Here the English was/were is translated with the imperfetto, because it is a description of a state, a situation in the past: eravamo in vacanza. Then the description, our photograph, goes on, and we describe the appearance of the house and the neighbours’ son: (l’appartamento) era grande, luminoso, aveva un portico e un grande giardino; era quasi in riva al mare. Questo bambino era il figlio dei vicini, si chiamava Giorgio ed era molto simpatico. The story continues with a description of what we used to do on that holiday: Spesso la sera stavamo in giardino e guardavamo le stelle. No good story leaves out emotions, again using the imperfetto: Eravamo felici e ci divertivamo molto.

Let us read on:

Una volta siamo usciti in barca con un pescatore: è stata un’esperienza nuova, un’avventura, anche se noi bambini avevamo un po’ paura quando il pescatore tirava in barca il pesce. Alla fine abbiamo cucinato e mangiato il pesce della giornata. Siamo stati lì per tre settimane, e quando siamo tornati a casa ero triste.

One time we went out on a boat with a fisherman: it was a new experience, an adventure, even though we children were a bit scared when the fisherman pulled the fish into the boat. In the end we cooked and ate the day’s fish. We were there for three weeks, and when we went back home I was sad.

While English uses the past simple throughout the story, notice how Italian alternates between passato prossimo and imperfetto: una volta siamo usciti in barca, one time we went out on a boat. When the past action is completed, has taken place once or only a few times and is not a habit, then the passato prossimo enters the scene, standing out from the background painted by the imperfetto.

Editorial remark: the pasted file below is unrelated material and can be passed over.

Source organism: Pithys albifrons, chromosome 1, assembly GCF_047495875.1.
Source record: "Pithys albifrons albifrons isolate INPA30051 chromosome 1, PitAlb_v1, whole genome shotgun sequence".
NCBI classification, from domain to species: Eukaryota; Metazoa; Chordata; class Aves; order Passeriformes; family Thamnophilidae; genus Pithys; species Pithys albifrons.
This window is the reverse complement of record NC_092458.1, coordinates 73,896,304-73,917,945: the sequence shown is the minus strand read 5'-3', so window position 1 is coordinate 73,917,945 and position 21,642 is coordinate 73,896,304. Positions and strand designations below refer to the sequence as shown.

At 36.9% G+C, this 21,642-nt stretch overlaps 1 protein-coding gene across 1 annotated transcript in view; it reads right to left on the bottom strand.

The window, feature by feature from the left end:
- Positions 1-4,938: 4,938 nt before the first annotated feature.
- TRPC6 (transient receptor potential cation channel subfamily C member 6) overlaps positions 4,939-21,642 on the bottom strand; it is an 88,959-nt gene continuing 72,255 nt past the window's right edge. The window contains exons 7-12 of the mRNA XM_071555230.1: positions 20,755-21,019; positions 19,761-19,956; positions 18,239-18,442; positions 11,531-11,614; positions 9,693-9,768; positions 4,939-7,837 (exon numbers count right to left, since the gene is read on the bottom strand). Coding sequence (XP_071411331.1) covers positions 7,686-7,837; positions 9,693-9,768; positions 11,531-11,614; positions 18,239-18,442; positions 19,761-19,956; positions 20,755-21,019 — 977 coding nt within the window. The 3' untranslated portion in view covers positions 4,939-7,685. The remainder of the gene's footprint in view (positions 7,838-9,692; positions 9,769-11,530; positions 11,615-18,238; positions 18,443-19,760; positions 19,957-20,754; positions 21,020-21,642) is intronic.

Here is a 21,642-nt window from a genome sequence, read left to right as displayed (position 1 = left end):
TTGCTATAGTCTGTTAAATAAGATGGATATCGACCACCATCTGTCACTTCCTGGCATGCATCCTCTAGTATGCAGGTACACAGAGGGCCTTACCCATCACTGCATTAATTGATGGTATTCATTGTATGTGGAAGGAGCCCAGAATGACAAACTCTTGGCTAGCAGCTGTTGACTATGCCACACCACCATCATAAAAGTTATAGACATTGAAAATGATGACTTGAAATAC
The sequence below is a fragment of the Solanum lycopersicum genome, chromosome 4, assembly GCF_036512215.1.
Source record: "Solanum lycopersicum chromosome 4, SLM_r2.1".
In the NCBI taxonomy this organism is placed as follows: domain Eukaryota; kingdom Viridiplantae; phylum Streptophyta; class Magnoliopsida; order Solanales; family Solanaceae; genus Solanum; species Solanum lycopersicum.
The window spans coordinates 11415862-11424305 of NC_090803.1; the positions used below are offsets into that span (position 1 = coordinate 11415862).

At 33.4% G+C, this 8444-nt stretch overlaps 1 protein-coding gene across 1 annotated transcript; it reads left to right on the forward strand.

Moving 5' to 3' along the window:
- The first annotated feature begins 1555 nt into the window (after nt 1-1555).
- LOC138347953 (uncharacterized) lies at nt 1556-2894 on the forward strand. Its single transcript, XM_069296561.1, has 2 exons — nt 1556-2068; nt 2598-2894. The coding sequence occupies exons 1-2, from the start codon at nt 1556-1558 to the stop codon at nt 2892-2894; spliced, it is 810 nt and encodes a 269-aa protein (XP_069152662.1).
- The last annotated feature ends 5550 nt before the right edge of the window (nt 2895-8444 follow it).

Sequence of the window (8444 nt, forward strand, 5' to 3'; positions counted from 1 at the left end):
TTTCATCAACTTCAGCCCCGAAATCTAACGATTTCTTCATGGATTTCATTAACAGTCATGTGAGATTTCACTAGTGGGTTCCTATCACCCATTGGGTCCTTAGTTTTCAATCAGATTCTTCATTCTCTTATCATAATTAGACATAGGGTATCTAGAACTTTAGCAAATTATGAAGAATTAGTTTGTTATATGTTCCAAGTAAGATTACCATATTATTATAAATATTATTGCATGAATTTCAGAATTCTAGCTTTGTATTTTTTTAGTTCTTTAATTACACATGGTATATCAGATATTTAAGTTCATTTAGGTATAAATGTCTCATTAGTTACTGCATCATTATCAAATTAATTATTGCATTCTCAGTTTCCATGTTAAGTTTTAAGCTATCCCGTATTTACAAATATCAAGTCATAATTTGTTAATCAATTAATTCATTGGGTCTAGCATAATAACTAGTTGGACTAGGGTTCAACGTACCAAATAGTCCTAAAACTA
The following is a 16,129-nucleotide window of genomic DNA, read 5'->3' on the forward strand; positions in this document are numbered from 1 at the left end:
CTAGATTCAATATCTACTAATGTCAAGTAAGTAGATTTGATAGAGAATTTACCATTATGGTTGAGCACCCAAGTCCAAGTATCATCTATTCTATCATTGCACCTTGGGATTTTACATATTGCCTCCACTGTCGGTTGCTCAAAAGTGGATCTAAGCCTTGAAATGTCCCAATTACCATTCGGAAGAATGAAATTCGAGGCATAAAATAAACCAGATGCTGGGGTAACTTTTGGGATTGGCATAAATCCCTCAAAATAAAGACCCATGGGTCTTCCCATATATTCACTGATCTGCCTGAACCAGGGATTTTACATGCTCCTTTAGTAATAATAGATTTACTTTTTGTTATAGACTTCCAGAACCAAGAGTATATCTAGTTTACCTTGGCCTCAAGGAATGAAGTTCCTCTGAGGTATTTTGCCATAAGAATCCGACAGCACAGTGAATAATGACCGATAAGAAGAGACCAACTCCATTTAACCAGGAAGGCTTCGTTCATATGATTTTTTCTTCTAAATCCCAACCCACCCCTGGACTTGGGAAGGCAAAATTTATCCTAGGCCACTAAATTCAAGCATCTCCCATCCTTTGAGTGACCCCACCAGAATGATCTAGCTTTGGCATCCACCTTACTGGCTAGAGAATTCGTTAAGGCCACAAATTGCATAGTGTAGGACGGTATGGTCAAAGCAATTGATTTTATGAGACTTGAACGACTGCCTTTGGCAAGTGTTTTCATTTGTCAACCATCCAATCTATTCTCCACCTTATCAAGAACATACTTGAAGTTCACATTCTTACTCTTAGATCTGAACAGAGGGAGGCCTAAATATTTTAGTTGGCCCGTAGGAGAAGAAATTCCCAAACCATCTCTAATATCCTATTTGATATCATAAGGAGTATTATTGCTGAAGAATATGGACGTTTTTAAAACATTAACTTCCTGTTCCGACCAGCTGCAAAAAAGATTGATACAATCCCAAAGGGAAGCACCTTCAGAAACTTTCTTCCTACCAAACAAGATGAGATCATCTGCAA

The description returns to the imperfetto when we want to describe the feeling we had at that moment: noi bambini avevamo un po’ paura, we children were a bit scared. Here is the interplay between the two tenses again: quando siamo tornati a casa ero triste, when we came home (one time action) I was sad (a feeling in the past).

Finally, the passato prossimo expresses the exact duration of a completed action in the past: Siamo stati lì per tre settimane. The imperfetto can also be used with expressions of definite duration, but only when the action is not seen in its completeness, in its finished aspect, but in its development. This is where our circle (passato prossimo) and our line (imperfetto) can help us:

 Da bambino passavo tre settimane al mare con i nonni. As a child, I used to spend three weeks at the seaside with my grandparents. 

Quest’anno sono stato al mare tre settimane con i nonni. This year I have spent three weeks at the seaside with my grandparents.

When we consider that the imperfetto can be also translated by the English past continuous, the duration aspect of this tense becomes even more obvious:

  • Quando mi hai telefonato leggevo un libro.When you phoned me, I was reading a book.

The past continuous can also be translated with the structure stare + gerund, which emphasises even more that the action was in progress. Here, again, the verb stare is in the imperfetto:

  • Quando mi hai telefonato stavo leggendo un libro.When you phoned me, I was reading a book.

To summarise, the passato prossimo is used to talk about completed actions, while the imperfetto describes habitual actions in the past; the passato prossimo describes actions that happened one after the other, while the imperfetto describes states, situations, feelings, appearances in the past.

Most of the time, we use the passato prossimo to describe a past action whose duration is definite and the imperfetto to describe an action of indefinite duration in the past.

Finally, in English the passato prossimo can correspond to both the present perfect and the past simple, because it is also used for actions that were completed at a certain moment in the past, whether near or far; the imperfetto can correspond to both the form ‘used to’ (or would with the same meaning) and the past continuous.

Remember: a line, a circle, a point.

Now our little exercise at the beginning of this article should hold no more secrets for you:

  1. Ieri ero felice perché è arrivata la mia amica da Madrid.
  2. Mentre lavoravo al computer, la luce è andata via.
  3. L’anno scorso sono stata a Roma per due settimane.
Imperfetto or Passato Prossimo in Italian

Helpful Links

My Italian Circle’s videos on these tenses: 

  1. Imperfetto o passato prossimo?
  2. The imperfetto: How to form and use it
  3. Il passato prossimo: How to form it
  4. Il passato prossimo: essere o avere?
  5. Il passato prossimo: How to use it